Is engaging 1st gear by revving to around 1500 rpm bad?

subaru
imprezawrxsti

#1

I am having trouble starting from a standstill in a manual car.

I would usually rev to around 1500 rpm a little before the clutch begins to grab. As I am at around 1500rpm, I would slowly let the clutch out till the catching point. The rpm’s will naturally drop and I would slowly give it a little more gas while releasing the clutch till it is completely out. Once the clutch is fully out, I then give it even more gas. I find it truly hard to reach the catching point first and then give it gas. Instead, I give it gas first then release the clutch.

I have a subaru wrx by the way.


#2

You are going to need a new clutch soon. Find a empty parking lot and practice getting the vehicle to move without using the gas pedal. Yes, it can be done and your skill level will increase. I would say have someone teach you but manual shift drivers are scarce .


#3

Agree with @VOLVO_V70, your clutch is failing. Make sure you cable or hydraulics that engage the clutch are working. If you accelerate suddenly in a higher gear does the car respond right away or does it seem to lag a bit?


#4

If your clutch is in good shape you should be able to start (on level ground) without raising the rpm above idle. It just takes some practice to do it is all. Ray has mentioned his theory on how to teach newbies to use a clutch on the show. As I recall he says to go to an empty parking lot, level ground, nothing nearby you might run into, and put it in neutral and idle, clutch pedal out. Keep your right foot entirely off the gas pedal for this. No brakes needed b/c it is level ground. Now push the clutch in and put it into 1st. Now just slowly release the clutch pedal until it begins to grab. Keep releasing it a little at a time until the car starts moving and the clutch pedal is completely out. If the engine stalls out, no worries, try again. Eventually you’ll be able to do it over and over again, never failing. At that point it will be easy to start off from a stop by raising the engine rpm just a little above idle,. which is what experienced drivers do without thinking about it, by habit.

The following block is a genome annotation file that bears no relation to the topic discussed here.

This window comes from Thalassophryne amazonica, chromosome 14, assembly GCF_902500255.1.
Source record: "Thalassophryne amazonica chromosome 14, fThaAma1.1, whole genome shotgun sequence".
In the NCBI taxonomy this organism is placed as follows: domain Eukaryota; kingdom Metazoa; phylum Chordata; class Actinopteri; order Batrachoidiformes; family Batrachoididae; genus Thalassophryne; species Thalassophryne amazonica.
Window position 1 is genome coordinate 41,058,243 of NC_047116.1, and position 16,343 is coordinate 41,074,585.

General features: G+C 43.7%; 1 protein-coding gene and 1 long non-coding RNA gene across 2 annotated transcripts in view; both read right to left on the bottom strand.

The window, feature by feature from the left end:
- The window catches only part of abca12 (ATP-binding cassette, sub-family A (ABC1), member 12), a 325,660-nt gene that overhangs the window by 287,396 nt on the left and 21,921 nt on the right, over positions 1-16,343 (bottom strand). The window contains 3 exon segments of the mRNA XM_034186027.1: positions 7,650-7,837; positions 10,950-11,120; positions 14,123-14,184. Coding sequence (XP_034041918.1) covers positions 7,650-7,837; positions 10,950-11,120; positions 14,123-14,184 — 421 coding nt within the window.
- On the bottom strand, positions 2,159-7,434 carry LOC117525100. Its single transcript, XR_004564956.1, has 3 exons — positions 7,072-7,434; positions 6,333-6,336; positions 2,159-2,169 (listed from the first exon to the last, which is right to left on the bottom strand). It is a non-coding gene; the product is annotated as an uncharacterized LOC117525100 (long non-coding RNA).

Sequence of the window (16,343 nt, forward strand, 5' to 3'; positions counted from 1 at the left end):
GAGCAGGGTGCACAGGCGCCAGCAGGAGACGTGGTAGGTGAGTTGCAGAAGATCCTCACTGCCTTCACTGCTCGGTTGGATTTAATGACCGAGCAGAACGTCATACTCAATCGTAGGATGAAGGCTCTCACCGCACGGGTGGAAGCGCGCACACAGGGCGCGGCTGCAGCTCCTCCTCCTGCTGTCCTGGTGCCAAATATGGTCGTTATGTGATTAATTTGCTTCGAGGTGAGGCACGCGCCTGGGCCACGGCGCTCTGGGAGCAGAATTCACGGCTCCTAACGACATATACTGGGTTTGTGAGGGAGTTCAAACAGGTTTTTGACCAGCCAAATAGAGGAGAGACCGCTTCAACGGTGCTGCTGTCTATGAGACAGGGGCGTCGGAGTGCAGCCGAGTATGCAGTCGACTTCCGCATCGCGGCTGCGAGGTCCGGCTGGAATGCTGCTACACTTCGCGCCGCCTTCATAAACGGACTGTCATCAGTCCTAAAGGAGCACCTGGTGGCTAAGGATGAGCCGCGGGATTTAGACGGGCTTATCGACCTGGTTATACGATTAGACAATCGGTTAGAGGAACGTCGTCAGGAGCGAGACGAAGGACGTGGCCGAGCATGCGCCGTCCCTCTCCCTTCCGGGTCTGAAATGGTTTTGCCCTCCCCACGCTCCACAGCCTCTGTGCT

#5

I spend half my time in Shenzhen, China. Before the government subsidized/ordered the switch to battery electric buses, most of them were stick shifts and that’s how many drivers started from a stopped. They would rev the engine to about 1500 on an engine that redlines at 2300 before the clutch foot comes up.

When you get off the bus at your stop and the bus drives away, you would sometimes get that burning clutch smell. The point of the story is don’t ever loan your car to anyone. Less importantly, go practice finding your friction point and launching from idle


#6

It is better to engage the clutch @1000 to 1200 RPMs, easy with a V-8 from 40 years ago but small displacement engines generally lack low RPM torque making a 1000 RPM take-off a challenge.

I frequently engage the clutch at 1500 RPMs, will I need to replace the clutch soon? I doubt it, I can chirp the tires when shifting from first to second at 5000 RPMs as I have for the last 6 years. I am not interested in preserving a car for 20 years, I have the oldest car in the employee parking lot and i am looking for a reason to buy something newer.

I have engage the clutch on a street car many times @ 3000 RPMs on the drag strip and drove it for 40,000 miles before selling it, if a Subaru can’t handle a 1500 RPM take-off, that’s too bad.


#7

You are even smarter than ‘volvo-boy’. The best way to teach someone to drive a standard is simply to release clutch slowly and steadily - as you apply the accelerator - also slowly and steadily - to get vehicle moving away (slowly and steadily). As you gain experience this procedure is done quicker - to get into the traffic flow (quicker). Wasting time in a parking lot with no foot on accelerator is illogical at best. Have a nice day.